Volunteers Seek To Outpedal Poverty

The amazingly organized Sea-to-Sea Cycling to End Poverty group rolled into Payson over the weekend to rest up before continuing on their trek from Newport, Calif. to Long Island, N.Y. to raise awareness and help the poor locally and abroad.

The amazingly organized Sea-to-Sea Cycling to End Poverty group rolled into Payson over the weekend to rest up before continuing on their trek from Newport, Calif. to Long Island, N.Y. to raise awareness and help the poor locally and abroad. Photo by Andy Towle. |

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Ho hum, another bike group riding through Payson.

But wait — 100 riders attended by 100 volunteers?

Two semis and an entourage of trucks and trailers?

More than 100 tents and 100 bicycles?

Yep.

The amazingly organized Sea-to-Sea Cycling to End Poverty group rolled into Payson over the weekend to rest up before continuing on their trek from Newport, Calif. to Long Island, N.Y. to raise awareness and help the poor locally and abroad.

“When people normally go on a bike tour, the group is usually no more than 30 or 40 people,” said Al DeKoch, the manager of the Sea to Sea bicycling group, “but our kitchen semi makes servicing this many people possible.”

Many bicycle tours meander through Europe, but few break the 30-person barrier.

DeKoch said the two things that make this group different are the ability to feed 200 people on the road and the dedication of the members. The Christian Reformed Church sponsors the riders who come from the states and Canada.

“Forty percent of the riders are from Canada,” said DeKoch.

In fact, Canadian flags peeped out from everywhere on Monday, July 1 to celebrate Canada Day, the country’s independence day.

“Happy Canada Day!” DeKoch called out to friends.

A couple from New Brunswick waved in response. DeKoch said they came the farthest of any of the riders.

The price to participate is steep. Riders raise $10,000 each to fund anti-poverty programs locally and abroad. Riders provide their own equipment to complete the journey.

Why do they do it? To raise awareness and money to fight poverty.

Amanda Koopman DeBoer, from Evanston, Ill., decided to join in because her mother works for one of the supporting organizations. “When she mentioned it, it grabbed my heart,” she said.

DeBoer said raising the money and putting in the 1,000 miles of bike training time were daunting thoughts, but once she signed up to do the ride in September of last year, the path opened up for her.

She put on a concert and raised money. Her mother hosted a fund-raising dinner and she wrote to all of her friends and contacts to raise the money.

Despite the frigid Chicago winters, she put in her training miles.

Then she hit the heat of Arizona.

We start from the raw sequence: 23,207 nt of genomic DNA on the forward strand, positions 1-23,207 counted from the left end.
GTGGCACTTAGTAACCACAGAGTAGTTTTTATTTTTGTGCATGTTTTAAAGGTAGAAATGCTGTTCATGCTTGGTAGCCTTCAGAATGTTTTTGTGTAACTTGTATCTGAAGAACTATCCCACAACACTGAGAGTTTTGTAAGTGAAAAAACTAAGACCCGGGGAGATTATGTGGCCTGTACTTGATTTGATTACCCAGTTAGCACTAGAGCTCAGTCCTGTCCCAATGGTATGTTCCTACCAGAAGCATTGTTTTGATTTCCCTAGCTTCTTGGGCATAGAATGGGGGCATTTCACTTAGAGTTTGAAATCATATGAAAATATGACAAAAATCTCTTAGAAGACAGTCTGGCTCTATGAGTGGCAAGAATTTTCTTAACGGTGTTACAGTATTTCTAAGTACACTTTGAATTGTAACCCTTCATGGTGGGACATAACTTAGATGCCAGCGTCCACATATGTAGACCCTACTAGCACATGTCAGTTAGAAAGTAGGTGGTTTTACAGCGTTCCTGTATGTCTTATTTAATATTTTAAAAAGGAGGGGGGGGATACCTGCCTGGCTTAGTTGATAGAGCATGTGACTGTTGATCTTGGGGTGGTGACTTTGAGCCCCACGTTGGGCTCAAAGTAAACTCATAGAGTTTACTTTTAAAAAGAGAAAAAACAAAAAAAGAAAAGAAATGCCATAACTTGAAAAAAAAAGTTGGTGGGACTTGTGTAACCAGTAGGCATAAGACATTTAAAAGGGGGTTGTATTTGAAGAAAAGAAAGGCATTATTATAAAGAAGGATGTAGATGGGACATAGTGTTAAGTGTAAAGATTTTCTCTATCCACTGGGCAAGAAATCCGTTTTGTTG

“The hardest day of this ride was definitely Thursday,” she said. “Riding on I-10 the on-road temperatures got to 113 degrees. I ended up riding alone. There was a lot of climbing — but the traffic moved out of my way, even semis.”

The heat forced the bike group to change its itinerary. Instead of staying in Phoenix and cooking, they came to Payson to cool off.

The field behind the RCMS gym had enough room to set up the tent city. The kitchen semi and the gear semi had room on the basketball courts. Outdoor showers were rigged up using five-gallon paint buckets, garden hoses, and six-foot high tubes with shower heads sprouting from the top.

“These showers are actually quite refreshing,” said Chris Vlaardingerbrock, wife of Hank, a pastor in the church and the communications director for the bike ride. “I’m going to sit under a shower after dinner and wash off these grimy clothes.”

Chris showed off the kitchen semi. “We used to rent a trailer, outfit it with kitchen gear for the ride, then disbanded it when we were finished,” she said. “It was very expensive. Now we can use this semitrailer with the first responders to a disaster area. It has been donated to this ride.”

The semi’s diesel engine hummed, cooling the walk-in refrigerator that took up a quarter of the length of the trailer. Chris showed the kitchen supplies that rivaled any top-notch commercial kitchen.

“Our coffee urn perks four gallons in six minutes, we have a four-burner gas cooktop, two convection ovens, a tilt skillet, a steam oven and three sinks,” she said, “We have a full-time kitchen crew and then rotate volunteers to help with setup and cleanup.”

The other quarter of the kitchen trailer housed dry goods.

Next to the kitchen semi, bikers walked in and out of the gear truck. “Each biker gets a shelf and two plastic baskets,” said Chris. The baskets hold extra clothes, toiletries and camping gear. “A lot of the bikers bring a camp chair,” said Chris.

Outside the gear trailer entrance, bikers sat in a semi-circle swapping stories. Many had kept in shape riding to areas like Water Wheel and the East Verde River. Some talked about the welcome Payson and its churches offered, but they seemed to be waiting for something.

“At 8 o’clock we will hold a reflector,” said Chris. She explained that each night the riders and support volunteers pull out a book of meditations to think about the poor they ride to support. “It’s a God moment.”

To follow the Sea-to-Sea Cycling to End Poverty group, check out www.seatosea.org or connect through Facebook, Twitter and You Tube.

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